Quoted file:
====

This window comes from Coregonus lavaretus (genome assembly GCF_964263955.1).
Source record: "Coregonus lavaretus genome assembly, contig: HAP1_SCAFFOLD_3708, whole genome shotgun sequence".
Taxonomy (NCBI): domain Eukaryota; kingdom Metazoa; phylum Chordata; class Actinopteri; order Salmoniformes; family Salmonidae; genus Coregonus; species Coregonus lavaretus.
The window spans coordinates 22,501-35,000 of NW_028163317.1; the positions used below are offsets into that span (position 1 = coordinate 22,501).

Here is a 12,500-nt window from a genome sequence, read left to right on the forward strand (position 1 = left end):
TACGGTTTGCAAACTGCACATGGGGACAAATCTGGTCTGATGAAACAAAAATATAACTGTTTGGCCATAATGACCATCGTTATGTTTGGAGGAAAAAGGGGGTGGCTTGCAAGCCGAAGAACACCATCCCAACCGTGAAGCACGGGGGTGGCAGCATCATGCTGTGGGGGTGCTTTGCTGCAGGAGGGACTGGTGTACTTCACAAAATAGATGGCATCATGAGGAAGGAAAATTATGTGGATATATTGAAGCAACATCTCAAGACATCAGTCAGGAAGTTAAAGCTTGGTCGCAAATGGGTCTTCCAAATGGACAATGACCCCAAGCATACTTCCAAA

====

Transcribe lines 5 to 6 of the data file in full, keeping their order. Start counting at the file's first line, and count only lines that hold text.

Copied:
Here is a 12,500-nt window from a genome sequence, read left to right on the forward strand (position 1 = left end):
TACGGTTTGCAAACTGCACATGGGGACAAATCTGGTCTGATGAAACAAAAATATAACTGTTTGGCCATAATGACCATCGTTATGTTTGGAGGAAAAAGGGGGTGGCTTGCAAGCCGAAGAACACCATCCCAACCGTGAAGCACGGGGGTGGCAGCATCATGCTGTGGGGGTGCTTTGCTGCAGGAGGGACTGGTGTACTTCACAAAATAGATGGCATCATGAGGAAGGAAAATTATGTGGATATATTGAAGCAACATCTCAAGACATCAGTCAGGAAGTTAAAGCTTGGTCGCAAATGGGTCTTCCAAATGGACAATGACCCCAAGCATACTTCCAAA